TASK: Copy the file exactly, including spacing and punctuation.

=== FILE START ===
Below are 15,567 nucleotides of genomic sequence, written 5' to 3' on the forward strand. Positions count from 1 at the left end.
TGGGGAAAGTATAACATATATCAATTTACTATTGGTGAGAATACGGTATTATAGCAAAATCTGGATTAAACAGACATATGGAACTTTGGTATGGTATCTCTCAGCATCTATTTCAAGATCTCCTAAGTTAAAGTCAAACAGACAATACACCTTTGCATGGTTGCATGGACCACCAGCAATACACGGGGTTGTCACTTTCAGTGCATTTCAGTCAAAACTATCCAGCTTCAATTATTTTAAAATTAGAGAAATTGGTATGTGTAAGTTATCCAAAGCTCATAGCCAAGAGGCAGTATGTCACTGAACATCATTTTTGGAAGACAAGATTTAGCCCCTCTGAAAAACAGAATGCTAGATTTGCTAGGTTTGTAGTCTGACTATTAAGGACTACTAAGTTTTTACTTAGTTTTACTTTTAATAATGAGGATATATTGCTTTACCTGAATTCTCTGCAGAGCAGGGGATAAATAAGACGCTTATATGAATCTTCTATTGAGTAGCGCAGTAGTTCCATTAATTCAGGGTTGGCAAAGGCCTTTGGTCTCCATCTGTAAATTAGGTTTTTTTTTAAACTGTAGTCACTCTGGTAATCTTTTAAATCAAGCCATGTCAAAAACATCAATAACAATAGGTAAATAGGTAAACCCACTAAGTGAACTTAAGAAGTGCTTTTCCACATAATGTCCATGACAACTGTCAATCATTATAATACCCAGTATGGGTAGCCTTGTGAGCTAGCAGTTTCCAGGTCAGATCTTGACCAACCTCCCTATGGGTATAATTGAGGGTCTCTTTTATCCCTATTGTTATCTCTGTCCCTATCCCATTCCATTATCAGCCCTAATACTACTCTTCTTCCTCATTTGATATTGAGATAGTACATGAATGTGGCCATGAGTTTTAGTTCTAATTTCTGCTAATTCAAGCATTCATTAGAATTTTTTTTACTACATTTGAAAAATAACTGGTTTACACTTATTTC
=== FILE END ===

Below are 15,567 nucleotides of genomic sequence, written 5' to 3' on the forward strand. Positions count from 1 at the left end.
TGGGGAAAGTATAACATATATCAATTTACTATTGGTGAGAATACGGTATTATAGCAAAATCTGGATTAAACAGACATATGGAACTTTGGTATGGTATCTCTCAGCATCTATTTCAAGATCTCCTAAGTTAAAGTCAAACAGACAATACACCTTTGCATGGTTGCATGGACCACCAGCAATACACGGGGTTGTCACTTTCAGTGCATTTCAGTCAAAACTATCCAGCTTCAATTATTTTAAAATTAGAGAAATTGGTATGTGTAAGTTATCCAAAGCTCATAGCCAAGAGGCAGTATGTCACTGAACATCATTTTTGGAAGACAAGATTTAGCCCCTCTGAAAAACAGAATGCTAGATTTGCTAGGTTTGTAGTCTGACTATTAAGGACTACTAAGTTTTTACTTAGTTTTACTTTTAATAATGAGGATATATTGCTTTACCTGAATTCTCTGCAGAGCAGGGGATAAATAAGACGCTTATATGAATCTTCTATTGAGTAGCGCAGTAGTTCCATTAATTCAGGGTTGGCAAAGGCCTTTGGTCTCCATCTGTAAATTAGGTTTTTTTTTAAACTGTAGTCACTCTGGTAATCTTTTAAATCAAGCCATGTCAAAAACATCAATAACAATAGGTAAATAGGTAAACCCACTAAGTGAACTTAAGAAGTGCTTTTCCACATAATGTCCATGACAACTGTCAATCATTATAATACCCAGTATGGGTAGCCTTGTGAGCTAGCAGTTTCCAGGTCAGATCTTGACCAACCTCCCTATGGGTATAATTGAGGGTCTCTTTTATCCCTATTGTTATCTCTGTCCCTATCCCATTCCATTATCAGCCCTAATACTACTCTTCTTCCTCATTTGATATTGAGATAGTACATGAATGTGGCCATGAGTTTTAGTTCTAATTTCTGCTAATTCAAGCATTCATTAGAATTTTTTTTACTACATTTGAAAAATAACTGGTTTACACTTATTTC